While we won't be able to celebrate the Class of 2020 crossing the stage this spring (but can't wait to on the rescheduled commencement date), we still wanted to highlight this major life milestone, recognize their hard work, and celebrate their bright futures. Meet just a few of our graduates...
First-generation senior David Benoit is graduating with a double major in political science and international studies. “I told upcoming freshman to say yes to everything, try everything at least once. Go to every organization, every meeting, at least one time, so you really know what you like and what you might not be fond of,” Benoit said. That’s what he did.
WCU's Board of Trustees has approved Lori Schumacher Anderson as the next dean of the College of Health and Human Sciences.
It was Friday, Jan. 24, when Western Carolina University senior Wyatt Burnette received a call from one of his mentors, former WCU assistant professor Gabe Nucci. Nucci informed him of a valuable freelance opportunity providing postproduction support at Super Bowl 54 in Miami Gardens, Florida.
Students who left personal belongings in on-campus residence halls as the university curtailed operations in response to the COVID-19 pandemic will be allowed to retrieve those items during a gradual and controlled 10-day move-out schedule.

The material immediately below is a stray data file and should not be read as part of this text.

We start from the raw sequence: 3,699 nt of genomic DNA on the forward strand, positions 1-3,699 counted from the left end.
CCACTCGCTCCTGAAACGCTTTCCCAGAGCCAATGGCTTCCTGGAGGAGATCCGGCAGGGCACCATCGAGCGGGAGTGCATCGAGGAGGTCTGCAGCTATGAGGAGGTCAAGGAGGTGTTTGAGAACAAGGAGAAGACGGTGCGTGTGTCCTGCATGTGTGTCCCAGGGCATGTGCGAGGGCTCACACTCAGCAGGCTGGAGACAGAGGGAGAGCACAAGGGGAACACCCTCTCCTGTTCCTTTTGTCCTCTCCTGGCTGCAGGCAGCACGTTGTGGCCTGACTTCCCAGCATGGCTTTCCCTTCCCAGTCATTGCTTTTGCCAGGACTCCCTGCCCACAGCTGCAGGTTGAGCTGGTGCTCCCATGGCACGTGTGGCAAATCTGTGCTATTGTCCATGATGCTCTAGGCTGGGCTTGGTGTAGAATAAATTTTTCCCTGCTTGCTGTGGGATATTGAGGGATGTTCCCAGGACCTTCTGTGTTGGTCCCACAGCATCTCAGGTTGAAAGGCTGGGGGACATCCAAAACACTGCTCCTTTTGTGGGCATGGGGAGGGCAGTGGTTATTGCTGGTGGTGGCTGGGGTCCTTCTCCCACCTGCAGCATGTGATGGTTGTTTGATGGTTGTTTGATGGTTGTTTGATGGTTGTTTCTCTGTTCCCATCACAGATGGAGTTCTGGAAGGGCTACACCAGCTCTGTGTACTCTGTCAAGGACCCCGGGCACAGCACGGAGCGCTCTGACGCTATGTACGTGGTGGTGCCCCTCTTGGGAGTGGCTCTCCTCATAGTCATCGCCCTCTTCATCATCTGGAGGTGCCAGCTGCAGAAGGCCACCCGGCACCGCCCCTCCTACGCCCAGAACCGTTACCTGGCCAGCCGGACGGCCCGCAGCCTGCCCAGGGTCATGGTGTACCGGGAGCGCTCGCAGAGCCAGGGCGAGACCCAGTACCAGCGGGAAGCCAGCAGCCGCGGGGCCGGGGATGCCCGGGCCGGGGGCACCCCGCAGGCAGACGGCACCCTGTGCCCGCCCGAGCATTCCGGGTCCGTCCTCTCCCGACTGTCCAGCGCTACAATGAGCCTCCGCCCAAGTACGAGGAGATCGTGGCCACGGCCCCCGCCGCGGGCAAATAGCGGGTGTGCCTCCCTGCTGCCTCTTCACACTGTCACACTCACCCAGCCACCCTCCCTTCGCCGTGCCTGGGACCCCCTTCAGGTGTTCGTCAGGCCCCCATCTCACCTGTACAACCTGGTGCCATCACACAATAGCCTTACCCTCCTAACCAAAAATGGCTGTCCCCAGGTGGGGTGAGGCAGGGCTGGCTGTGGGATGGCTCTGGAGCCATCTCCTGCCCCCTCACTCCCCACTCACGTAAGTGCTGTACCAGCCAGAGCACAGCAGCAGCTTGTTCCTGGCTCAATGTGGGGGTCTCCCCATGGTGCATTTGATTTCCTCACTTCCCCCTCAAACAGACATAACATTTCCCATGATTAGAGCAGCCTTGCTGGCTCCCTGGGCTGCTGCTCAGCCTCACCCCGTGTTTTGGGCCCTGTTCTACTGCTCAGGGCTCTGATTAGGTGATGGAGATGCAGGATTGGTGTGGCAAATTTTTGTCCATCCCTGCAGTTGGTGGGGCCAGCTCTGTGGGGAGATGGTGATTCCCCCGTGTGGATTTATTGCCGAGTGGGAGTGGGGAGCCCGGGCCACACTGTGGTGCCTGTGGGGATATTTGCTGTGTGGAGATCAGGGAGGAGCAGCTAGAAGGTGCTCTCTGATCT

Those “I Voted” stickers Sara Mears’ parents wore after casting their ballots each election during her childhood really stuck with her, and now she hopes to persuade others that voting is the best way to show one’s citizenship.
With each Western Carolina University commencement, the Cherokee Center honors the members of the Eastern Band of Cherokee Indians and those with close ties to the Qualla Boundary who earn a degree, with an occasion in the spirit of community and individual achievement.
Wesley T. Milner, executive director of international programs and professor of political science and international affairs at the University of Evansville, has been named director of the Office of International Programs and Services.
From classroom to computer to neighborhood rounds, Caryn Raming has learned to go with the flow since COVID-19 upended the world of education for students and teachers alike – and where online learning is the new norm.